28 Mar How to run a great workshop
This evening I’ll be delivering a seminar for the CILIP Career Development Group (London and South East division) on Managing yourself: how to be productive with your time. I’ve given presentations on this topic before, and have blogged about it, but when I was invited to deliver this session I was initially unsure if I could fill 2hrs based in my knowledge. It’s also been a while since I delivered a longer session like this – I used to on a regular basis (for students, researchers or academic staff) in my subject librarian role, but most of my recent public speaking has been conference presentation of around 20-30 minutes in length (with some discussion if I can fit it in but largely just ‘chalk and talk’ style). I thought I would benefit from learning some new skills/techniques so decided to read How to run a great workshop by Nikki Highmore Sims.
The book was recommended by my manager, as Nikki used to facilitate workshops with Evidence Base (my workplace). I’ve heard tales of some of the interesting things she did in workshops and was really looking forward to reading the book. The book begins with an overview of facilitator style, as well as considering different learning styles and how you can ensure you have variety in your session to accommodate different styles. A main focus of the book is on whole-brain learning and engaging participants throughout. I have to confess, some of the ideas were a bit too extreme for me (particularly BrainGym which is recommended a lot throughout the book but I just can’t see me bringing exercise into my sessions!) but there was a lot I took from it. Some of the most useful tips for me included:
- Give adequate breaks
- Use music (useful for background during exercises and to evoke a certain mood)
- Consider theming the session (utilising metaphors and help bring different parts of the workshop together – Nikki even suggests fancy dress but I think that’s another tip I’ll give a miss)
- Plan the timings and structure for the session before creating materials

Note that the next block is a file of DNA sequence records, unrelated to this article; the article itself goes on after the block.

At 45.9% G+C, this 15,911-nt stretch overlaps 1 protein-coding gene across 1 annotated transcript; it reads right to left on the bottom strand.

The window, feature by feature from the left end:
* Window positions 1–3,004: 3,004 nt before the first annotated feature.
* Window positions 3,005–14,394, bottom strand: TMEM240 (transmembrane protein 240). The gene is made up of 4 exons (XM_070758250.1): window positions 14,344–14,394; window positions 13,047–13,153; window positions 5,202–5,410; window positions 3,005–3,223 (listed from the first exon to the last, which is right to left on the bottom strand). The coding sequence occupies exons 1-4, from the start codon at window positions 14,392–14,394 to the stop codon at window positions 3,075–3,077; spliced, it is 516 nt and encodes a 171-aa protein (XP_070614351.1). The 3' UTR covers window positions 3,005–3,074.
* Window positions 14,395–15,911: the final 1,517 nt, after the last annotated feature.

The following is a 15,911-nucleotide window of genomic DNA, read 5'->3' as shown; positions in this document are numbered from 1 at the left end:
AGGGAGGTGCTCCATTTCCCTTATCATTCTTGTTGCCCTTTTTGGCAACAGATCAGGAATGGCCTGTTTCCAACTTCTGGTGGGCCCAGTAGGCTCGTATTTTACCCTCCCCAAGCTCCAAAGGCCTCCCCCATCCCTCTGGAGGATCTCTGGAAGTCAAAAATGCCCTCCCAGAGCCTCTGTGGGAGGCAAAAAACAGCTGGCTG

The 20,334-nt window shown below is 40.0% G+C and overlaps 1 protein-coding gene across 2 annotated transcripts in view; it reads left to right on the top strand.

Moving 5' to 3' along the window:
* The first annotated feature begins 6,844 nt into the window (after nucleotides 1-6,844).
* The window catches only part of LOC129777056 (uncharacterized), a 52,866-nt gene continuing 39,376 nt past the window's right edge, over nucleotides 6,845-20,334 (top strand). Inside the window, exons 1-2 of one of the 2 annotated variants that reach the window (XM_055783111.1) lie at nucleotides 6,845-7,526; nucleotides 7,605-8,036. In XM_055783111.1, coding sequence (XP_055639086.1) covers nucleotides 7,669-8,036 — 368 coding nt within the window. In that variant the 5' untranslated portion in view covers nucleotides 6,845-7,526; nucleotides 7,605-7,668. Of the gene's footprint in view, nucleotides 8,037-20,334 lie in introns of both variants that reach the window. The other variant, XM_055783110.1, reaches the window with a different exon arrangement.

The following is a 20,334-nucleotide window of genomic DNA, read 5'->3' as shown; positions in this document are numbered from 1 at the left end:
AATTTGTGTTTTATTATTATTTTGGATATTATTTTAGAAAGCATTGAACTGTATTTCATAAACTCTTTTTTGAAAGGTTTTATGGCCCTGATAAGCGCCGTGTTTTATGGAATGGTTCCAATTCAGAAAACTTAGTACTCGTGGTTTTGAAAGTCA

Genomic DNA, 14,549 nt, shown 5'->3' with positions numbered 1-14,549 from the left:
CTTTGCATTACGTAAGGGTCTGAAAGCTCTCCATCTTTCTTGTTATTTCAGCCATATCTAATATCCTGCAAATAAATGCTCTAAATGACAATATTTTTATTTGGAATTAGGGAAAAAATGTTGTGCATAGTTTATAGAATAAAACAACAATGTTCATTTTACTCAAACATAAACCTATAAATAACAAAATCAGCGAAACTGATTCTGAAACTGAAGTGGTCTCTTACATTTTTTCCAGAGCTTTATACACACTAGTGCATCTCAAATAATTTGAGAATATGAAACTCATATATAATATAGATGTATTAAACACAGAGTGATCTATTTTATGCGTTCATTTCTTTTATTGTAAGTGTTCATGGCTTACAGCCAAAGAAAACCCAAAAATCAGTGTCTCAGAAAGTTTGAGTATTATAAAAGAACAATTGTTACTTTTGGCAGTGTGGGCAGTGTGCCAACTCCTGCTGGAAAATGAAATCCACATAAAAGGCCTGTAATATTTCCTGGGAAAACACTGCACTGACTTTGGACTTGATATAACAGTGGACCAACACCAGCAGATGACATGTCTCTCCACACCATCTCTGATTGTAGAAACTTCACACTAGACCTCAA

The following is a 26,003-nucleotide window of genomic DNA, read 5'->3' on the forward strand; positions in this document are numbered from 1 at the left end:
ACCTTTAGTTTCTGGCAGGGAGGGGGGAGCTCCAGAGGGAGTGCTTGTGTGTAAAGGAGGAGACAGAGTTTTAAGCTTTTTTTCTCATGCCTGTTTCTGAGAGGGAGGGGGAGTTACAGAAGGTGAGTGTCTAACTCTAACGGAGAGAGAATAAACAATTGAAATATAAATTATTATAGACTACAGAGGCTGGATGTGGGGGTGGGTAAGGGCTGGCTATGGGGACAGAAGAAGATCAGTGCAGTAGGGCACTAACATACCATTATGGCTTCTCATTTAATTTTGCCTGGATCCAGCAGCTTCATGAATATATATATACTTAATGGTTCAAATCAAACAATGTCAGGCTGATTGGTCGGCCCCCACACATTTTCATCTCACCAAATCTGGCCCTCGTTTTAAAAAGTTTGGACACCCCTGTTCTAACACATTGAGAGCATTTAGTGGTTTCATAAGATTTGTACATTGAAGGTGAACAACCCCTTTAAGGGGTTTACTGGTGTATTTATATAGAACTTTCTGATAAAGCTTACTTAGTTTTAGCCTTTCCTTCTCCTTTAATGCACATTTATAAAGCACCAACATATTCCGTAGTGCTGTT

- Utilise the space your workshop is in, particularly if it is a full day workshop (participants will appreciate a change in environment)
- Think about zoning different areas of the room for different activities to help get people into the right mindset
Although some of that may sound like common sense, putting it into practice isn’t always straight forward. I have put a lot of thought into the structure and activities in the seminar I’m giving tonight, but as much as I tried I just couldn’t come up with a theme that would work and not be cringeworthy! I also discovered this morning that my requested layout (cabaret) couldn’t be provided so the table activities I had planned will have to be adapted on the fly depending on what the room is like when I get there. I’ve also struggled to get music in time – I do of course own music but not any suitable for playing at public events. The planning did seem to go well though – I spent a long time sketching ideas (I also tried mind mapping as recommended in the book but reverted to lists as that’s how my brain works!) before committing to creating the materials or presentation. This meant the material came together really quickly as I knew exactly what I needed. No more rearranging slides and frantically searching for images the day before the event.
I’d recommend the book to anyone involved in delivering workshops or training (including information literacy), but a lot of the ideas are more suited to a creative mind (which sadly I don’t have). I’m definitely going to try to add more variety into future workshops though and we’ll see how this evening goes to see what worked well and what to ditch (or work on).